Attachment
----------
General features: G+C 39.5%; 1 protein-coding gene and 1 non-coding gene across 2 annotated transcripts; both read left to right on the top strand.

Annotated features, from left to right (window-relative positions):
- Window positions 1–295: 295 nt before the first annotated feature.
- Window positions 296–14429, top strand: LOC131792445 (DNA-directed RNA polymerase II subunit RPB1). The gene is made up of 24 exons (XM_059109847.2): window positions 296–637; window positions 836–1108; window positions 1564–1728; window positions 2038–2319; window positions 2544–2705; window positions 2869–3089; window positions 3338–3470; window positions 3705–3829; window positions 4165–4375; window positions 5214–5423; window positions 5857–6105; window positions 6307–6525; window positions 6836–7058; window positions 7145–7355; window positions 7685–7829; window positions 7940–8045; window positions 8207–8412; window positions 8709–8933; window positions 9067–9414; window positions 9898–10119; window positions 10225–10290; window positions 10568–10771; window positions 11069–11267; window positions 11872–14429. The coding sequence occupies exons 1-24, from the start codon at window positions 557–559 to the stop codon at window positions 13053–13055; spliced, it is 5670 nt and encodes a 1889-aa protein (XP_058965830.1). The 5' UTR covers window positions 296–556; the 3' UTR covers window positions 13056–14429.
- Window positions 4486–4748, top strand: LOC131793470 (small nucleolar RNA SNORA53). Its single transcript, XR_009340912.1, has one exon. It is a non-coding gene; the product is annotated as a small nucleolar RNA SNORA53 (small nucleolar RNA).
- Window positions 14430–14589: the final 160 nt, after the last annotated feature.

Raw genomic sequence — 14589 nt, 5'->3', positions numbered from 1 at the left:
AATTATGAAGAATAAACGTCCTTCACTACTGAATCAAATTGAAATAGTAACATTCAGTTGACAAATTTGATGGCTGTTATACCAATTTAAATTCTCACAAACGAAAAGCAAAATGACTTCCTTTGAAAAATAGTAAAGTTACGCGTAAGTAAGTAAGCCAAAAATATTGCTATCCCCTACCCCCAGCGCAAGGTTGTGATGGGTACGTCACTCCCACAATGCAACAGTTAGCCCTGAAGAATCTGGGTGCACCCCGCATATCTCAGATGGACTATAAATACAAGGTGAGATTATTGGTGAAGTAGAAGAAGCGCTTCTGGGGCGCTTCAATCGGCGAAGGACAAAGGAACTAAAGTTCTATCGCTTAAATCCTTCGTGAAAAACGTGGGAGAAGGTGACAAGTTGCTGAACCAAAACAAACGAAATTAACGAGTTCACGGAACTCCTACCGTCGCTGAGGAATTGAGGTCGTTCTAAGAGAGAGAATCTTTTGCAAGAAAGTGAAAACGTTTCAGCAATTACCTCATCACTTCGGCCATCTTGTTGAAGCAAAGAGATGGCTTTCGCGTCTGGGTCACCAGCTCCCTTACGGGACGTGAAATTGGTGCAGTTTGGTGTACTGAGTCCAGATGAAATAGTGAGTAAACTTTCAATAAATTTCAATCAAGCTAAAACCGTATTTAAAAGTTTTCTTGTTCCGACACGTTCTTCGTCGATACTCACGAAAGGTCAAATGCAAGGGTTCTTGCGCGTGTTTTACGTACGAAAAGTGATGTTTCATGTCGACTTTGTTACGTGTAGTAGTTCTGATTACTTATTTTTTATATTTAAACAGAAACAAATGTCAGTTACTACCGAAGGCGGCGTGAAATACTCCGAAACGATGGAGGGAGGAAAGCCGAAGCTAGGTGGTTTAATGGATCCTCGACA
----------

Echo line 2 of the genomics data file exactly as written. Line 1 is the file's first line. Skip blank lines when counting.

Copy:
Annotated features, from left to right (window-relative positions):